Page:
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Six XRP Token Holders to Speak in Ripple-SEC Case as Circle Gets Subpoena

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XRP holders – or at least six of them – will get their day in court in the long-running saga that has pitted senior Ripple executives against the regulatory US Securities and Exchange Commission (SEC). But the regulator is refusing to let up in its crackdown on crypto-related firms, and has served up Circle Financial, the issuer of the second-most popular stablecoin, USD coin (USDC), with a subpoena.

In the Ripple-SEC case, which revolves around the assertion that executives knowingly sold an unregistered security, XRP holders have been attempting to insert themselves into the legal struggle for some time. The regulator would rather duke it out with the Ripple executives alone. However, in an official ruling, Manhattan District Court Judge Analisa Torres wrote that the court should be allowed to hear the “meaningful perspective” of XRP holders.

Torres’ assertion came despite SEC claims in an official attempt to halt the intervention that the XRP token holders “cannot offer any unique perspective or information that is not already available to the court, either in the public record or through the presentation of the [executives’] counsel.”

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The lawyer representing a group of XRP holders was in a celebratory mood on Twitter.

Although Torres stated that the holders could not “intervene as a class,” as this would cause delay, she added [citing legal precedent] that “they will provide the court with a meaningful perspective, and will help ensure [the] ‘complete and plenary presentation of difficult issues so that the court may reach a proper decision.’”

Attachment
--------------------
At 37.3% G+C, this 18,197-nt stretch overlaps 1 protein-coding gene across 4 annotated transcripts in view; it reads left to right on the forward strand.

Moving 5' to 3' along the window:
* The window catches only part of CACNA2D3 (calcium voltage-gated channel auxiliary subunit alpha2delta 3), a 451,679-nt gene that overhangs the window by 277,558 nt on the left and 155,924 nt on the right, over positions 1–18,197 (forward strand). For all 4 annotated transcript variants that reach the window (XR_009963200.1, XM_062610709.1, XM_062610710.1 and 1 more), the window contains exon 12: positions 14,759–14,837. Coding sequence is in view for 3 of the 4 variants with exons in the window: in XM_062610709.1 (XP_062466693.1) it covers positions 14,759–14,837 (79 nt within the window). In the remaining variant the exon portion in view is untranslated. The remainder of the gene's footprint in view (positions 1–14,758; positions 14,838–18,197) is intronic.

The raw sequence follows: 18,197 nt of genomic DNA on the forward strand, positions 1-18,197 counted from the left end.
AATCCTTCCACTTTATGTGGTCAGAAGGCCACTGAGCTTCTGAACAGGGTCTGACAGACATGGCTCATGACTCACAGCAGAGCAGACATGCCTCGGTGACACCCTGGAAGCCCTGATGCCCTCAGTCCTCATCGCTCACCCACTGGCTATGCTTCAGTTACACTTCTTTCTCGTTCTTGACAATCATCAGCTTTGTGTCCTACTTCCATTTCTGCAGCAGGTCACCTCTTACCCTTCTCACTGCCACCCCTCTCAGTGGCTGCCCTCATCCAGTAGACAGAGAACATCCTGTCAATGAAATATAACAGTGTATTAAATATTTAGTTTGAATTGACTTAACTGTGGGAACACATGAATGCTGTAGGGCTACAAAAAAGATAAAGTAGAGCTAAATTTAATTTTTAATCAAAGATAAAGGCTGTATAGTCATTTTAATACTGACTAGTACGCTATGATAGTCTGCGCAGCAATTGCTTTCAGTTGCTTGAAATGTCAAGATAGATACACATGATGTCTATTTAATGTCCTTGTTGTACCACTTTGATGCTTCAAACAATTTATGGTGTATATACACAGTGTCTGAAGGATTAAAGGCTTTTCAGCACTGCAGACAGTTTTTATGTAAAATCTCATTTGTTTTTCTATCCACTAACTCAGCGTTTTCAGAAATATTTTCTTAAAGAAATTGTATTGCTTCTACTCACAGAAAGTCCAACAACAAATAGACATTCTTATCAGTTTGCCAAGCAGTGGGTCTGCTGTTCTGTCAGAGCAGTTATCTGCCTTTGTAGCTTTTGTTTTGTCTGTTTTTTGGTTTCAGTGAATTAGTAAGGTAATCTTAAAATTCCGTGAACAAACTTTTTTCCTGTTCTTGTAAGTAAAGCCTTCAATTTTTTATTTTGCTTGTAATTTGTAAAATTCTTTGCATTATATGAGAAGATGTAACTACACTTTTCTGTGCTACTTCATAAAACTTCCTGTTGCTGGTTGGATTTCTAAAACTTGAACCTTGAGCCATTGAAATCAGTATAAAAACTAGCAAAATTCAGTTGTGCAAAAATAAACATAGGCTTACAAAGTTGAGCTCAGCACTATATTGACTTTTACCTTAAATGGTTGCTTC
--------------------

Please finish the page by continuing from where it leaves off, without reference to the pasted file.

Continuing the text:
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She ruled that the holders “shall be allowed to assist the court by briefing legal issues relevant to the case as approved in advance by the court.”

However, although the judge wrote that amicus status would allow the XRP holders “to assist with ‘significant legal issues,’” she expressed the view that the court would be “acknowledging the [group]’s ‘highly partisan position.’”

At 07:48 UTC, XRP, ranked 7th by market capitalization, trades at USD 1.05 and is up by almost 2% in a day and 14% in a week.

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Meanwhile, the SEC also appears undaunted in its pursuit of another major American crypto player, namely Circle.

In a filing to the SEC, Circle revealed that it had actually received an “investigative subpoena” from the regulator’s Enforcement Division back in July this year, asking it to provide “documents and information.”

The company wrote:

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“In July 2021, we received an investigative subpoena from the SEC Enforcement Division requesting documents and information regarding certain of our holdings, customer programs and operations. We are cooperating fully with their investigation.”

Some media outlets have pointed out that Circle made a similar admission in a document back in August, although this section appears to have been overlooked by most at the time.

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Ripple Vs SEC

Court Orders SEC to Answer Ripple’s Interrogatories

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Ripple, however, has failed to bury the SEC in paperwork, with the judge granting the agency’s motion for a protection order against “unduly burdensome” requests

Magistrate Judge Sarah Netburn has ordered the U.S. Securities and Exchange Commission to answer some of Ripple’s hotly-contested interrogatories, which are meant to determine whether or not the plaintiff’s contentions can be supported by facts. 

The agency will have to specify why the company’s XRP sales are investment contracts:

The SEC’s legal theory is not an excuse to avoid responding to Defendants’ factual inquiry. Nor is it a basis to answer a different question than posed.

In addition, the SEC will have to state whether it believes that Ripple’s efforts were key to boosting the price of XRP.

However, Ripple’s interrogatory about whether or not the XRP Ledger was fully functional prior to the start of the securities offering has been denied for being too vague:

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The Court agrees that this interrogatory seeks relevant information. But Defendants’ interrogatory is too vague for the reasons identified by the SEC.

Netburn has also granted the SEC’s motion for a protective order, which allows the regulator not to respond to all of Ripple’s “unreasonably burdensome” interrogatories.